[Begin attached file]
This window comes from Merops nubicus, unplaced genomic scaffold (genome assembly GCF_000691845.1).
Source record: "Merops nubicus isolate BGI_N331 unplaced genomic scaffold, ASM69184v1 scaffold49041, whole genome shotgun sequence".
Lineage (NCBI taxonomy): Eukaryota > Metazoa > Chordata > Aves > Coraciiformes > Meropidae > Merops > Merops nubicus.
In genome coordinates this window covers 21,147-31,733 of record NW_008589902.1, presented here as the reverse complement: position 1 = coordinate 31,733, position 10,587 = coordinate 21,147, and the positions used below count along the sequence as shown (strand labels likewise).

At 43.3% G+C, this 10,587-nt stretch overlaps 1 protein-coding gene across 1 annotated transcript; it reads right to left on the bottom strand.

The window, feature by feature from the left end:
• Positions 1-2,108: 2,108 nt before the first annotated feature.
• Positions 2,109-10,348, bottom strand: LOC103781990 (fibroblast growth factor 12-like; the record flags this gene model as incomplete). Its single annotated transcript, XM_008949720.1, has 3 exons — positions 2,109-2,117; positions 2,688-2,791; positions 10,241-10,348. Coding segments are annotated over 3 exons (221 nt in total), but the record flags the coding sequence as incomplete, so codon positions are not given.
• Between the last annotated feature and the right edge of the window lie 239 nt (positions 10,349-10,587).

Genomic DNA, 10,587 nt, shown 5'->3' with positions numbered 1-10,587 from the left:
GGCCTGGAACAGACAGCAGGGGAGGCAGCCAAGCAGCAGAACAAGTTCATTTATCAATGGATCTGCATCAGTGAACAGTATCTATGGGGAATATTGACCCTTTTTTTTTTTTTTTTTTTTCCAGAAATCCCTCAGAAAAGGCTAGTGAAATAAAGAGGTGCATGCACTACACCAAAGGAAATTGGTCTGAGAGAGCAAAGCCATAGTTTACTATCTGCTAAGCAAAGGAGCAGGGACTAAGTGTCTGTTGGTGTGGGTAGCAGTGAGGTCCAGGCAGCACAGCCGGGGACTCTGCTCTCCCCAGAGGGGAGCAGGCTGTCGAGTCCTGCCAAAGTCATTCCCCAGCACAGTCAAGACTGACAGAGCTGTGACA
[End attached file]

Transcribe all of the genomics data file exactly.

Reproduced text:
This window comes from Merops nubicus, unplaced genomic scaffold (genome assembly GCF_000691845.1).
Source record: "Merops nubicus isolate BGI_N331 unplaced genomic scaffold, ASM69184v1 scaffold49041, whole genome shotgun sequence".
Lineage (NCBI taxonomy): Eukaryota > Metazoa > Chordata > Aves > Coraciiformes > Meropidae > Merops > Merops nubicus.
In genome coordinates this window covers 21,147-31,733 of record NW_008589902.1, presented here as the reverse complement: position 1 = coordinate 31,733, position 10,587 = coordinate 21,147, and the positions used below count along the sequence as shown (strand labels likewise).

At 43.3% G+C, this 10,587-nt stretch overlaps 1 protein-coding gene across 1 annotated transcript; it reads right to left on the bottom strand.

The window, feature by feature from the left end:
• Positions 1-2,108: 2,108 nt before the first annotated feature.
• Positions 2,109-10,348, bottom strand: LOC103781990 (fibroblast growth factor 12-like; the record flags this gene model as incomplete). Its single annotated transcript, XM_008949720.1, has 3 exons — positions 2,109-2,117; positions 2,688-2,791; positions 10,241-10,348. Coding segments are annotated over 3 exons (221 nt in total), but the record flags the coding sequence as incomplete, so codon positions are not given.
• Between the last annotated feature and the right edge of the window lie 239 nt (positions 10,349-10,587).

Genomic DNA, 10,587 nt, shown 5'->3' with positions numbered 1-10,587 from the left:
GGCCTGGAACAGACAGCAGGGGAGGCAGCCAAGCAGCAGAACAAGTTCATTTATCAATGGATCTGCATCAGTGAACAGTATCTATGGGGAATATTGACCCTTTTTTTTTTTTTTTTTTTTCCAGAAATCCCTCAGAAAAGGCTAGTGAAATAAAGAGGTGCATGCACTACACCAAAGGAAATTGGTCTGAGAGAGCAAAGCCATAGTTTACTATCTGCTAAGCAAAGGAGCAGGGACTAAGTGTCTGTTGGTGTGGGTAGCAGTGAGGTCCAGGCAGCACAGCCGGGGACTCTGCTCTCCCCAGAGGGGAGCAGGCTGTCGAGTCCTGCCAAAGTCATTCCCCAGCACAGTCAAGACTGACAGAGCTGTGACA